Celebrity Event Designer Edward Perotti Still Wants to See Glamour in Virtual Television Shows
The high-tech virtual world has given way to a low-tech appearance. Many stars’ glam squads and set designers are also in quarantine as the pandemic plays out. While it may give some viewers comfort to see anchors delivering the news from their basement as their two-year-old slides down the stairs in the background, celebrity event designer Edward Perotti still wants to see stars sizzle.
Perotti is a highly sought after celebrity event designer, producing events for stars like Ariana Grande and Nick Jonas. His lavish parties are put on hold right now as the world rides out the pandemic from home. But he offered his thoughts to Showbiz Cheat Sheet about the current state of entertainment. Plus, he shared what he thinks large and small-scale celebrity events could look like once the world emerges from COVID-19 hibernation
Stars should still dress for work
Although home-bound workers joke about not wearing pants anymore to work, Perotti thinks stars who host virtual shows should not only wear pants, they should go the extra mile to dress as they normally do for work.
He is impressed with the swiftness in which production houses were able to cobble together updated programming despite being in quarantine.
“I have to admit, I am impressed with how fast some shows have pivoted to virtual,” he admits. “I agree we all still need to be front and center to remain relevant. However, can they put some effort into the appearance of themselves and the guests? I understand the desire to look relatable to a home-bound audience, but in these times, people are looking for escapism in entertainment.”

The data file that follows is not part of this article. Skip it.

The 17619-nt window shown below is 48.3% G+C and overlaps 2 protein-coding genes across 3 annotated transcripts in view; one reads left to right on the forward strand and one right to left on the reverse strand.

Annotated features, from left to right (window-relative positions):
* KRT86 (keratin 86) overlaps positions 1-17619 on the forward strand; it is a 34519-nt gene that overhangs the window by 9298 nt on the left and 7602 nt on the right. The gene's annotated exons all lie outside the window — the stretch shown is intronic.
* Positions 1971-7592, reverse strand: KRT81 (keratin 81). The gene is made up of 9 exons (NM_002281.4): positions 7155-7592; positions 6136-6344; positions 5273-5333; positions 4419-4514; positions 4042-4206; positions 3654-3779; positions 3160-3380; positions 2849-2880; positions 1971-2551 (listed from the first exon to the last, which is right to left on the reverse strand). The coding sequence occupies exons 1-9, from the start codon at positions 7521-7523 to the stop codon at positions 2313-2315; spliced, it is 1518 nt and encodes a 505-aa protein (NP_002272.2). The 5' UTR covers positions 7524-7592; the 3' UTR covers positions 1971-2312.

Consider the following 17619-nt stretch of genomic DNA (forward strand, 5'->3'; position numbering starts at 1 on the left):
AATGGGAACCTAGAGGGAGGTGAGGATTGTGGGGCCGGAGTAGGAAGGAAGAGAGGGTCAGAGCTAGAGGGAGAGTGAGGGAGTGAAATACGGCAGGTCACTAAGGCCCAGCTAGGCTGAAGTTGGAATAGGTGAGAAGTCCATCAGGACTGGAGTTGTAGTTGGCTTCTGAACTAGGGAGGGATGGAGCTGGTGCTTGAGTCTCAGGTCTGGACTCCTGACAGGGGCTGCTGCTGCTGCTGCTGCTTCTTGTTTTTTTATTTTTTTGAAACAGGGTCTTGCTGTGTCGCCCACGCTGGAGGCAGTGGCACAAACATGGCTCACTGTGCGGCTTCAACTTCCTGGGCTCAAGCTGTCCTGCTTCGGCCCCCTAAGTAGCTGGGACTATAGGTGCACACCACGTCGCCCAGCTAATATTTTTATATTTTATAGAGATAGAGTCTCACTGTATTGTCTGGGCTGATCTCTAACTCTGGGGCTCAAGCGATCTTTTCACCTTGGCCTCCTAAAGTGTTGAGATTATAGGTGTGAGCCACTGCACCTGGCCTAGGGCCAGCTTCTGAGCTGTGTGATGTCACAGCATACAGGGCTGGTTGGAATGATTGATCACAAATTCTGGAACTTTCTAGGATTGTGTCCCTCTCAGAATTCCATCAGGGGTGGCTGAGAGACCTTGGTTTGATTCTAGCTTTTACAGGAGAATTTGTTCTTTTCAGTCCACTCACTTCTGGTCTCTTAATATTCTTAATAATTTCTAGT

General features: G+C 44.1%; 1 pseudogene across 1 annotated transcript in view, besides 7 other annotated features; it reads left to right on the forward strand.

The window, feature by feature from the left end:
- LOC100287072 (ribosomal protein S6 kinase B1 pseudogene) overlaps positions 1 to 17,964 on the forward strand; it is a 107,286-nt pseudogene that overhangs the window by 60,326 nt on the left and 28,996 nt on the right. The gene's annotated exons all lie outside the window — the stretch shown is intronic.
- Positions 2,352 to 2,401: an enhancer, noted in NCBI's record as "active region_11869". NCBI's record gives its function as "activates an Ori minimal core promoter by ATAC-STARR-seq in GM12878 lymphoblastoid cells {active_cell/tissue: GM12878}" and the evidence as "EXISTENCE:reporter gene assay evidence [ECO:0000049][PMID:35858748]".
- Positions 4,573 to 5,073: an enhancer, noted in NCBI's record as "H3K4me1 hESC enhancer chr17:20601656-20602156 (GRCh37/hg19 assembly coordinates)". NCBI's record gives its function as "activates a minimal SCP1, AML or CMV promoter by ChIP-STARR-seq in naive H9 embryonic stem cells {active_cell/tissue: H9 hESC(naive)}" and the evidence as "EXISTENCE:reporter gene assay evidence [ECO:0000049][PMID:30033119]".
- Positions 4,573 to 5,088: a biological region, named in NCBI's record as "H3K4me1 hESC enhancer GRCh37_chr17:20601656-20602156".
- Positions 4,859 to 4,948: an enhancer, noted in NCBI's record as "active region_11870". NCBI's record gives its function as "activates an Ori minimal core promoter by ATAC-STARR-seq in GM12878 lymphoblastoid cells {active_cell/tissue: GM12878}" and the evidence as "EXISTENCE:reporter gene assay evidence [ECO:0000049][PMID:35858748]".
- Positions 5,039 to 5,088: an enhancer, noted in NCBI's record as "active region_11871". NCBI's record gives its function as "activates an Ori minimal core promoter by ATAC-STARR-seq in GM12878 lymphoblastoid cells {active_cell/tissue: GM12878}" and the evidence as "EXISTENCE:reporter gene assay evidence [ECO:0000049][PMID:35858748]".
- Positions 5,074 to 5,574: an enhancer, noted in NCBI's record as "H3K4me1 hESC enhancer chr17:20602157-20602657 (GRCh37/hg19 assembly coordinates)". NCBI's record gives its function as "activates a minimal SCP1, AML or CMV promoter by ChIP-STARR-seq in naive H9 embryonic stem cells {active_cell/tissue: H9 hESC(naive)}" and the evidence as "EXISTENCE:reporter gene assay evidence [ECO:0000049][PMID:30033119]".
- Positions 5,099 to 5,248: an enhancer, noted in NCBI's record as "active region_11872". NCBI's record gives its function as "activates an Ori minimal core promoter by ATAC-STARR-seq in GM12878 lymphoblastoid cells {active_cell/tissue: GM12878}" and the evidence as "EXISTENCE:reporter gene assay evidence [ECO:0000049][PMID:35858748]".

“I would rather see my television hosts dressed as they would be in the studio vs. in a sweatshirt and baseball cap,” Perotti said. “That’s what my neighbor looks like. I don’t need to see this on TV. I want to know that this version of ‘normal’ is still viewed as temporary.”
He adds that we should all be “wearing pants” when we meet virtually online. “And I honestly think the same thing should apply to everything from a virtual cocktail party with your friends to Zoom team meetings at work. There’s no reason why you shouldn’t dress the part, whether you’re in a fancy restaurant or your manager’s office, or on your couch. (But maybe skip the stilettos if they hurt!)”
What will celebrity events look like in the future?
With glimmers of hope emerging that Americans can return to some sort of normalcy someday, what could parties or events look like in the future, whether it’s a star’s lavish birthday party or your own wedding? Perotti says he was recently quoted as saying “people need to rip off the Band-Aid of any hope that events will move forward in the next couple of months.”
“I hope beyond hope that we get to the other side of this soon and that my industry — event planners, hotels, airlines, catering, florists, musicians — is able to get back to work,” he said. “The reality is that we can plan upcoming events, but it will take months for the guests to feel comfortable gathering again in large groups. Even at that point, we need to look at new ways to slowly bring things back to normal.”
Perotti suggests celebs infuse safety into events but make it fun, perhaps by providing “branded” gloves and masks for guests. “If done correctly, people may be apprehensive at first. But then when they’re all together, they’ll see the humor in it,” he says.
“Remember one thing, when bringing people together for the first time, humor, thoughtful, authentic, tasteful humor, will go far in helping your guests relax,” he advises.
“My one last thought: I would ask anyone planning an event between now and when the all-clear comes, to not cancel unless absolutely necessary,” he adds. “Postponing to the fall or winter is the way to go.”